Global Democracy: Has Our Luck Run Out?

In FOREIGN RELATIONS -- articles only, Thomas Friedman On

The year 2019 will be remembered for a lot of things, but in foreign policy it may well be remembered as the year our luck ran out.

How so? The period after World War II was one of those incredibly plastic moments in history, and we were incredibly lucky that a group of leaders appeared who understood that this moment of Western and U.S. dominance would not necessarily last. It was vital, therefore, to lock in our democratic values and interests in a set of global institutions and alliances that would perpetuate them.

They were leaders like George Marshall and Dean Acheson and Harry Truman in America, and Jean Monnet, a founding father of the European Union, and Konrad Adenaur, Germany’s first postwar chancellor, across the Atlantic.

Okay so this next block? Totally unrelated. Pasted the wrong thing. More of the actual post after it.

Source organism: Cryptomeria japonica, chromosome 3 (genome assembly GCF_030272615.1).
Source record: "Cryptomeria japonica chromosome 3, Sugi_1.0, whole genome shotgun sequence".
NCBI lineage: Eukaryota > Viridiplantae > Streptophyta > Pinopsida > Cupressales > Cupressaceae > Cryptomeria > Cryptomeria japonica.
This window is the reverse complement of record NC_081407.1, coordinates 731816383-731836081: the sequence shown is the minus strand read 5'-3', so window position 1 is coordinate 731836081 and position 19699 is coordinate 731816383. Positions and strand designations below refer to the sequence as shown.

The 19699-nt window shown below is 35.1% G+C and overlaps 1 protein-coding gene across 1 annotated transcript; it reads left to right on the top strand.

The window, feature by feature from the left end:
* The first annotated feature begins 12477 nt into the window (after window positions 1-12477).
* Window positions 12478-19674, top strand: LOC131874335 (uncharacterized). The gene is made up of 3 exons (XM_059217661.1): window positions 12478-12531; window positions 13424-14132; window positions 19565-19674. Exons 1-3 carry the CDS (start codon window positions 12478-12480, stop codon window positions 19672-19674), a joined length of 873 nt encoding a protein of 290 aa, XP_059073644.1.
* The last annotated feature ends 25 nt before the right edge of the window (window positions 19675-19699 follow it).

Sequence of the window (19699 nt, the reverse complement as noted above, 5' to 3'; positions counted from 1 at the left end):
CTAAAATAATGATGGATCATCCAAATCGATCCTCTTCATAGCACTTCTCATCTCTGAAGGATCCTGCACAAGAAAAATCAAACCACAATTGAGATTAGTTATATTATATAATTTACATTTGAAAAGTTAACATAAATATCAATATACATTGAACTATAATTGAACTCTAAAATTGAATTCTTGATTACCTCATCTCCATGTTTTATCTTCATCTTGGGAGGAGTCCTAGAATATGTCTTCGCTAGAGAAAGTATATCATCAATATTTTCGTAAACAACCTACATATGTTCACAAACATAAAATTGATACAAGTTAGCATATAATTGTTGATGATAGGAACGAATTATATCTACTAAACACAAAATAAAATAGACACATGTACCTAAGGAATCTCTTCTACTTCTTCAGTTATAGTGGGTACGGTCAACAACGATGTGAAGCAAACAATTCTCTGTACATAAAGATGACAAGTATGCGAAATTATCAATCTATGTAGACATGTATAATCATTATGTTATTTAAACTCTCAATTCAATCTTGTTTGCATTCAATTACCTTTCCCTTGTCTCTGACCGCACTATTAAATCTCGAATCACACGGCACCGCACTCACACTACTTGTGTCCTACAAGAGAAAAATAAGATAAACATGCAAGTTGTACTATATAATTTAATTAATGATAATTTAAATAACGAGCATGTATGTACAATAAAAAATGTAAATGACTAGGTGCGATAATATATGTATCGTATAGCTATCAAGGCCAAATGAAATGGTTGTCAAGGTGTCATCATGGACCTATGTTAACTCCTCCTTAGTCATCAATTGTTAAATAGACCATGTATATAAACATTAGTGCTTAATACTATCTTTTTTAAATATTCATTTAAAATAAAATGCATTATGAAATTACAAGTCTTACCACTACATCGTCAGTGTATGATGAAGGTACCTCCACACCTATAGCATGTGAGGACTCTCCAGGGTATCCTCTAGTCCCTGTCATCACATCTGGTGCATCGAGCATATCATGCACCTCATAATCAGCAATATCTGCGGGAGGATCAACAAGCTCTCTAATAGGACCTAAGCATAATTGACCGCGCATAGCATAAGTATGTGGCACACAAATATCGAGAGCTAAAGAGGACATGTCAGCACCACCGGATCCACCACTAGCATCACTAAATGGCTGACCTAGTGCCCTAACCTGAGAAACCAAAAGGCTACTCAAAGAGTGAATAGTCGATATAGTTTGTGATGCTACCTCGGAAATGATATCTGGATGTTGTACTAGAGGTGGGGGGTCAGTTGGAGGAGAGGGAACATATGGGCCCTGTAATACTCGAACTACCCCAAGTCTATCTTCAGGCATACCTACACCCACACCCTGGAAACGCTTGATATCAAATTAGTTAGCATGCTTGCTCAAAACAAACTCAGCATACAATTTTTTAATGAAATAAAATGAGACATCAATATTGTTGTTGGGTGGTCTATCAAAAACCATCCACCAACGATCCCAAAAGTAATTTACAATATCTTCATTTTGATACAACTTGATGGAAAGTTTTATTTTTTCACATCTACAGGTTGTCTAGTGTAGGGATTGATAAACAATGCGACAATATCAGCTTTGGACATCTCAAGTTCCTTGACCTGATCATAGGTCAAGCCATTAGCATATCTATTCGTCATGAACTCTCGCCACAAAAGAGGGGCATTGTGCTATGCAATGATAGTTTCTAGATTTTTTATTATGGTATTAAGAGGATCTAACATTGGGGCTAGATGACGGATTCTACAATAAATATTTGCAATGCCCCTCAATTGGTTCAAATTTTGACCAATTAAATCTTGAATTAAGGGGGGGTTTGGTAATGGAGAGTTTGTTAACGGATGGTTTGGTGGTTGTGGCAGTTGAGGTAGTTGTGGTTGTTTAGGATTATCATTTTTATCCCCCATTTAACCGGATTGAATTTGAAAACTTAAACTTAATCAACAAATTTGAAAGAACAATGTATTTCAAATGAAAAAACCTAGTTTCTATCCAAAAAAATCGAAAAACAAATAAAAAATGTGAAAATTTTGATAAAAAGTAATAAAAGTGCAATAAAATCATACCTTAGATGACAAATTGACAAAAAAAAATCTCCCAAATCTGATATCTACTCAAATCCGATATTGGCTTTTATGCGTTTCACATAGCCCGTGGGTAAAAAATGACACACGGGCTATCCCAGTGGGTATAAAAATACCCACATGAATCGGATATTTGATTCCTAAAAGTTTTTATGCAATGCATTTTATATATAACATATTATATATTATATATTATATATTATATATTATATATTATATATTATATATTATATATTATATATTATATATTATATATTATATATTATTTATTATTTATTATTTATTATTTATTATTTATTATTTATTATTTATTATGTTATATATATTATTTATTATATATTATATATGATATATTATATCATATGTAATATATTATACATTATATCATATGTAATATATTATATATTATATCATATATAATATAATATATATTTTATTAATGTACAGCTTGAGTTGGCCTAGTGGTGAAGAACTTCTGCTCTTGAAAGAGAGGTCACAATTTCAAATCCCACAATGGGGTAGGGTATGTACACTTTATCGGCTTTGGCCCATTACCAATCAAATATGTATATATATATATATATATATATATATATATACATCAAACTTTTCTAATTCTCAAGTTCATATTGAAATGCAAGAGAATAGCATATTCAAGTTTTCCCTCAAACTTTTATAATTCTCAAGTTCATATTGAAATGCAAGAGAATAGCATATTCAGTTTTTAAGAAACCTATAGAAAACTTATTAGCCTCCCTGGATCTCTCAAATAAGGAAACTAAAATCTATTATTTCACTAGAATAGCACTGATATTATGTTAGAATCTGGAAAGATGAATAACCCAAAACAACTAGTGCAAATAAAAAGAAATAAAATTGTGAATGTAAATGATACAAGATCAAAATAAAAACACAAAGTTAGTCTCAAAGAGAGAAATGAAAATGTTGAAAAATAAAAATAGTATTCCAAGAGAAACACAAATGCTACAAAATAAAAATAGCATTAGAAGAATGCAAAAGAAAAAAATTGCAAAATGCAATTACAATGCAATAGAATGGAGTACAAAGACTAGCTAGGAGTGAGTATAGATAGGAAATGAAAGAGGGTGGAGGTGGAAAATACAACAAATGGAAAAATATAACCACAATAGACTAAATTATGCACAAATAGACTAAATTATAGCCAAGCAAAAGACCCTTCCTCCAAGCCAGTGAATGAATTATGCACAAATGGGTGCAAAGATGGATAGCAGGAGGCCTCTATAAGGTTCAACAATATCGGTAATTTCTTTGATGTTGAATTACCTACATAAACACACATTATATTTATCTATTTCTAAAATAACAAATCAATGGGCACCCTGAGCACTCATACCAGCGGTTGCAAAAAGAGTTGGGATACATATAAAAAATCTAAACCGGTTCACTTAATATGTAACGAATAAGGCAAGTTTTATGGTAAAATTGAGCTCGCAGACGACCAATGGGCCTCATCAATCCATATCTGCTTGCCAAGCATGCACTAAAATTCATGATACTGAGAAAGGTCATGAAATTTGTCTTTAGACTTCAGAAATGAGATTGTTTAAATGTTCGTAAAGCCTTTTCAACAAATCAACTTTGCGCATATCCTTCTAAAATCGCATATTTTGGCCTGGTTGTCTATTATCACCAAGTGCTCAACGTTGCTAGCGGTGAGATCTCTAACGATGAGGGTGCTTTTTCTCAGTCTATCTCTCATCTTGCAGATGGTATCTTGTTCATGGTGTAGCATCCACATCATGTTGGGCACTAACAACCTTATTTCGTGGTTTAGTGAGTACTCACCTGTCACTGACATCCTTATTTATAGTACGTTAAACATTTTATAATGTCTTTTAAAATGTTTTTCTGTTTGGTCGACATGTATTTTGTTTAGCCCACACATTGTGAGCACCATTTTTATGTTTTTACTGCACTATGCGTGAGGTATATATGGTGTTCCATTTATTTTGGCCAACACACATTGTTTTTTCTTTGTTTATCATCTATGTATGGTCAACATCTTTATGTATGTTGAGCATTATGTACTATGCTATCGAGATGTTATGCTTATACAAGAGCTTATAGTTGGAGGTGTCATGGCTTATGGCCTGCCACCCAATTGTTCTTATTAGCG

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Common Ground
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We all want the same things – a safe, prosperous, free, democratic nation with opportunity for all. At the same time, we will all be harmed if our democracy, our free press, our Constitution and our core American values are threatened. We will all certainly be harmed if reckless behavior triggers any number of potential armed conflicts.

None of us know how this will all play out so let's make a deal. Let’s get up to speed on the issues, establish some facts, take action and watch what happens together . . .